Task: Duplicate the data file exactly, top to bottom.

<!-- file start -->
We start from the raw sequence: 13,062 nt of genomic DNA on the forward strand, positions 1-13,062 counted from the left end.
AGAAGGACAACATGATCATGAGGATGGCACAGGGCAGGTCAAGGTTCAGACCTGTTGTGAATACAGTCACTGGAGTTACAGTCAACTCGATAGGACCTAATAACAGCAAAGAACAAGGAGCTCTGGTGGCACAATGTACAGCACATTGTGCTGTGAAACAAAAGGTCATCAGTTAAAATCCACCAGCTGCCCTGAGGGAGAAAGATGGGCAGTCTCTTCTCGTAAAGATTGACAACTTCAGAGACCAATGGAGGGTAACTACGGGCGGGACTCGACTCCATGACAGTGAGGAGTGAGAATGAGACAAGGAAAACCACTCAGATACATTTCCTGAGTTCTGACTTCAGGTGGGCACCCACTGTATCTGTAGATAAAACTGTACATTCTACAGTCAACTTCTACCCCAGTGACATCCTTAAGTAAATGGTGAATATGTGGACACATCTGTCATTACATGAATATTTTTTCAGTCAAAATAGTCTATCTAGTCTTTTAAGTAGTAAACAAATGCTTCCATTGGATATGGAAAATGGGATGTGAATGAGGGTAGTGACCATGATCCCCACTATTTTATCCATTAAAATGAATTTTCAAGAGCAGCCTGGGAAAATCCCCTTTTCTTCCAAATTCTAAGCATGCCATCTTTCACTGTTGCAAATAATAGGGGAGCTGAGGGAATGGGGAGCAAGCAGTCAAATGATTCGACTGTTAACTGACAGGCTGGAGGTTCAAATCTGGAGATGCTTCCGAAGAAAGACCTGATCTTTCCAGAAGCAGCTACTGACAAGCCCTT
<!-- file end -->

We start from the raw sequence: 13,062 nt of genomic DNA on the forward strand, positions 1-13,062 counted from the left end.
AGAAGGACAACATGATCATGAGGATGGCACAGGGCAGGTCAAGGTTCAGACCTGTTGTGAATACAGTCACTGGAGTTACAGTCAACTCGATAGGACCTAATAACAGCAAAGAACAAGGAGCTCTGGTGGCACAATGTACAGCACATTGTGCTGTGAAACAAAAGGTCATCAGTTAAAATCCACCAGCTGCCCTGAGGGAGAAAGATGGGCAGTCTCTTCTCGTAAAGATTGACAACTTCAGAGACCAATGGAGGGTAACTACGGGCGGGACTCGACTCCATGACAGTGAGGAGTGAGAATGAGACAAGGAAAACCACTCAGATACATTTCCTGAGTTCTGACTTCAGGTGGGCACCCACTGTATCTGTAGATAAAACTGTACATTCTACAGTCAACTTCTACCCCAGTGACATCCTTAAGTAAATGGTGAATATGTGGACACATCTGTCATTACATGAATATTTTTTCAGTCAAAATAGTCTATCTAGTCTTTTAAGTAGTAAACAAATGCTTCCATTGGATATGGAAAATGGGATGTGAATGAGGGTAGTGACCATGATCCCCACTATTTTATCCATTAAAATGAATTTTCAAGAGCAGCCTGGGAAAATCCCCTTTTCTTCCAAATTCTAAGCATGCCATCTTTCACTGTTGCAAATAATAGGGGAGCTGAGGGAATGGGGAGCAAGCAGTCAAATGATTCGACTGTTAACTGACAGGCTGGAGGTTCAAATCTGGAGATGCTTCCGAAGAAAGACCTGATCTTTCCAGAAGCAGCTACTGACAAGCCCTT